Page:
The characteristics of respondents are presented in Table 1. The sex ratio (M/F) was 1.8. It was 1.6 at roundabout against 1.8 outside the roundabout. The average age of respondents was 36.26 ± 11.65 years. There was no statistically significant difference between the two zones (p = 0.38). The study population was predominantly educated (86.6%). This situation was very different between the two groups. At roundabout, 36.54% of respondents had not attended school compared to only 4.93% among respondents outside the roundabout. About 20% and 60% of participants have spent respectively at least ten years and at least four years in their job. The distribution of seniority at the place was significantly different between the two zones (p < 0.001). At roundabout nearly half of the respondents had already more than 10 years of seniority at the place compared to only about 10% of those interviewed along the road. 69.07% of participants worked in the building that was not well ventilated.
3.2. Prevalence of Respiratory Symptoms in Relation to Zones
The proportion of each type of respiratory symptom is presented in Table 2. 72.68% of respondents reported having at least one of the five respiratory symptoms. This proportion was significantly different (p < 0.001) between the subpopulation at roundabout (96.15%) and out the roundabout (64.08%). The most reported symptoms by the respondents were respectively cough (47.94%),
Table 1. The characteristics of respondents.
Table 2. Proportion of respiratory symptoms according to the zone.
Figure 3. Spatial distribution of cases of presence (black point) and absence (white point) of cough.
itchy nose (42.27%) and breathlessness (28.35%). For each of the respiratory symptoms, the proportion was significantly higher at the roundabout than outside the roundabouts.
Figure 3 shows the spatial distribution of symptom of cough.
The multivariate logistic regression to estimate the risk of having a respiratory symptom at roundabout compared to outside the roundabout is presented in Table 3.
The results of logistic regression model showed that the presence of cough and itchy nose were high significantly associated with the place. The risk of cough symptoms was 5.15 higher in a person exercising at the roundabout compared to a person exercising along the road (OR = 5.15; 95% CI = [2.21; 12.04]; p < 0.001). The risk of itchy nose symptoms was 3.44 higher in a person exercising at the roundabout compared to a person exercising along the road (OR = 3.44; 95% CI = [1.55; 7.63]; p = 0.002).
The aim of this study was to compare the risk of respiratory symptoms between
Table 3. Multivariate logistic regression to estimate the risk of having a cough or an Itchy nose at roundabout compared to outside the roundabout.
OR = Odds Ratio from Multivariate Logistic Regression; CI = Confidence interval.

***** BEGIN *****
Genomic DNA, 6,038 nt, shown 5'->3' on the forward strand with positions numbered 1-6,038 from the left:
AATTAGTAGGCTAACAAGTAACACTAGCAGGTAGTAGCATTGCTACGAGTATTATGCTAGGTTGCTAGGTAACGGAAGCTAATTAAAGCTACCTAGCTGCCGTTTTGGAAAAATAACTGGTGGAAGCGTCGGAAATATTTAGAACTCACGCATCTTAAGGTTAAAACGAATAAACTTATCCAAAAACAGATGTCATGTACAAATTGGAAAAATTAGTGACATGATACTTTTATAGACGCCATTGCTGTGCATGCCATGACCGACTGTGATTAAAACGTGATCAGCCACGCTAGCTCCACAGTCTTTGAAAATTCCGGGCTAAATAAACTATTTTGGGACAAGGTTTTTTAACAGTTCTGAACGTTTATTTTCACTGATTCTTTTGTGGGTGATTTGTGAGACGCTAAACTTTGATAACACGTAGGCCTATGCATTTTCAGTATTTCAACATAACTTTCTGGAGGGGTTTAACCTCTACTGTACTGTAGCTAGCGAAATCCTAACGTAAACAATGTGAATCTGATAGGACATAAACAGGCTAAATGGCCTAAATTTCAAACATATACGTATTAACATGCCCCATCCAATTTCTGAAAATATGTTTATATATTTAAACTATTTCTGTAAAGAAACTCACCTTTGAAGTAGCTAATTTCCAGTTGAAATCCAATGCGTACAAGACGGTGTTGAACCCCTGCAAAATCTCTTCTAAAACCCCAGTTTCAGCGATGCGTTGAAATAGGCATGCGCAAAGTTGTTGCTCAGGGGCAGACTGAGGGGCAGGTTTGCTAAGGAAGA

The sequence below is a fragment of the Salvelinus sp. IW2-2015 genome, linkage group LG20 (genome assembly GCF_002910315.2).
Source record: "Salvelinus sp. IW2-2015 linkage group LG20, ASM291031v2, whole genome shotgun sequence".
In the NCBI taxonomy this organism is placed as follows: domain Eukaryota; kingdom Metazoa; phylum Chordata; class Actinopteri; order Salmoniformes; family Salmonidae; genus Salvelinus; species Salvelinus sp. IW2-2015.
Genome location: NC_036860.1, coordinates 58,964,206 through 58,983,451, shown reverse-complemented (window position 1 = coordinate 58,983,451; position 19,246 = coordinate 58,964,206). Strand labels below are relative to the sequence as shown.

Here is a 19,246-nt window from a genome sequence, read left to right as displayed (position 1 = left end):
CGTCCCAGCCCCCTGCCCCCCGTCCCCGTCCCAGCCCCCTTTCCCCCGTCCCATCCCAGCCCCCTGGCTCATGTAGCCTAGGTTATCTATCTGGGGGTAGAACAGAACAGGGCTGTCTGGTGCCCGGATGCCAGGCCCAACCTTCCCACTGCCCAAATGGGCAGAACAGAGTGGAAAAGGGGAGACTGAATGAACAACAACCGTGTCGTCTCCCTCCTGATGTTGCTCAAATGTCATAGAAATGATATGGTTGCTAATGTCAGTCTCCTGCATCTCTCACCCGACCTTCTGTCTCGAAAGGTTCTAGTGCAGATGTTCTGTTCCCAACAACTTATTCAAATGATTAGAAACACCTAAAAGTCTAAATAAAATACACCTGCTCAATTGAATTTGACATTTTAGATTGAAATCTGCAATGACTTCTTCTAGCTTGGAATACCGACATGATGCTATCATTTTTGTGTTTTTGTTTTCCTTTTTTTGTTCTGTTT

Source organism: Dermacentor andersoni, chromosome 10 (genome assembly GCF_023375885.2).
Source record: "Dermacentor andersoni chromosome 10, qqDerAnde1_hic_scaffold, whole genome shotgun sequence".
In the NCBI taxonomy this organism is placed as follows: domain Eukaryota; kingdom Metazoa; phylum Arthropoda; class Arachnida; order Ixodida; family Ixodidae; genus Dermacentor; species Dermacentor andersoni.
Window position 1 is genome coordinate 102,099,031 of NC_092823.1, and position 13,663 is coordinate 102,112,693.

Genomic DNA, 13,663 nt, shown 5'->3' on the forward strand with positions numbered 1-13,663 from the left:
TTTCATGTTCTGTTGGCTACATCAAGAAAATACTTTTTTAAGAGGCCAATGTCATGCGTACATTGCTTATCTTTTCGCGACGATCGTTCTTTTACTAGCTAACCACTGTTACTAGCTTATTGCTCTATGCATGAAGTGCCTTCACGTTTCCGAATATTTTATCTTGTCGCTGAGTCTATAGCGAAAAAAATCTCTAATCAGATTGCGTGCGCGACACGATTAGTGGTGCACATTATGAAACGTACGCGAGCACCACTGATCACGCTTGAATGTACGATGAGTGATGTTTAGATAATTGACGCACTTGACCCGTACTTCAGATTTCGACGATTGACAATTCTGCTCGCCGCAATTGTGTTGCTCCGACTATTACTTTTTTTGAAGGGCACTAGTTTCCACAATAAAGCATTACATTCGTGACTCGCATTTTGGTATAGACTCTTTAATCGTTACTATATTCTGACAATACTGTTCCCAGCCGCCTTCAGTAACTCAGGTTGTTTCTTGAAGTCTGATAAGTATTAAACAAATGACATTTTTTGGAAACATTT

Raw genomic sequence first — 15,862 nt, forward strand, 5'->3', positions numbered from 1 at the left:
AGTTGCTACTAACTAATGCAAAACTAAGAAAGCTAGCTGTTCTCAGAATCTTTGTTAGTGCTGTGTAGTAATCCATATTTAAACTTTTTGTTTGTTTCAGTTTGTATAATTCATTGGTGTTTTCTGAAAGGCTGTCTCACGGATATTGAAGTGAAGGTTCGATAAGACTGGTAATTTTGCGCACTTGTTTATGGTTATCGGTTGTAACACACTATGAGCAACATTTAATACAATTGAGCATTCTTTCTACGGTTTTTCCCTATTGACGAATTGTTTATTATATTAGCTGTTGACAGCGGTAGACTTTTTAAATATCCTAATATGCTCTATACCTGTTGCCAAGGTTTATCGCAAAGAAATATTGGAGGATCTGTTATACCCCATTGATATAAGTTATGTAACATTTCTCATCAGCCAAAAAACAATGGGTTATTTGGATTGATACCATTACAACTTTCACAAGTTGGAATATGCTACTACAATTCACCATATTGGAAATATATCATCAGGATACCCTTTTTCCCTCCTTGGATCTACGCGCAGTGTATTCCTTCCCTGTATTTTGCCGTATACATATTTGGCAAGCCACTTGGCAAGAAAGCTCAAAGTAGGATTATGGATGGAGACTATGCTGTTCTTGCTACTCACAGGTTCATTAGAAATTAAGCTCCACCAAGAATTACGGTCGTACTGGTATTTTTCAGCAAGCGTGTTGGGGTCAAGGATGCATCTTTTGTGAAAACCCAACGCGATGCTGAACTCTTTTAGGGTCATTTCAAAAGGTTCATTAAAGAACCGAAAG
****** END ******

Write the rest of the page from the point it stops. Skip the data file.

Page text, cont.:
the subpopulation working at the roundabouts and the subpopulation working outside of the roundabouts. The analysis of data collected allowed us to highlight some factors that increase the risk of having respiratory symptoms, the prevalence of respiratory symptoms in the proximity of road traffic and finally we have proven that there is a difference in the risk of respiratory symptoms between roundabouts and outside roundabouts.
4.1. Factors That Increase the Risk of Having Respiratory Symptoms
The seniority of the participants on their work is very important. Approximately 20% of them have already spent at least ten years and approximately 60% have already spent at least four years. The duration of exposure to air pollution, especially road traffic, is an important risk factor in the occurrence of respiratory diseases. Indeed, several epidemiological studies have demonstrated that long-term exposure to road traffic as indicated by residential proximity to major roadways or residential traffic intensity is associated with adverse cardiovascular outcomes  and cardiopulmonary mortality . Hoek et al. have conducted a pilot cohort study in the Netherlands and found that there was evidence of increasing that long-term exposure to ambient air pollution is associated with deaths from cardiopulmory diseases . In the same vein, Stevanović et al. found that a long term exposure to air pollutants unfavorably influences the health of population and is a risk factor for development and aggravation of certains symptoms and diseases . The analysis of the results of this study also revealed that the majority of the participants worked in non-ventilated rooms. This lack of ventilation leads to a lack of air exchange in the rooms. The compilation of pollutants in the rooms has an accumulating effect, resulting in a condensation of polluted air in them. Thus, in a study conducted in Helsinki and Amsterdam , it was estimated that 70% to 84% of some pollutants, measured indoors, came from outside (the internal source linked to smoking being absent in this study). The poor ventilation of work rooms close to road traffic is an important risk factor in the occurrence of respiratory diseases.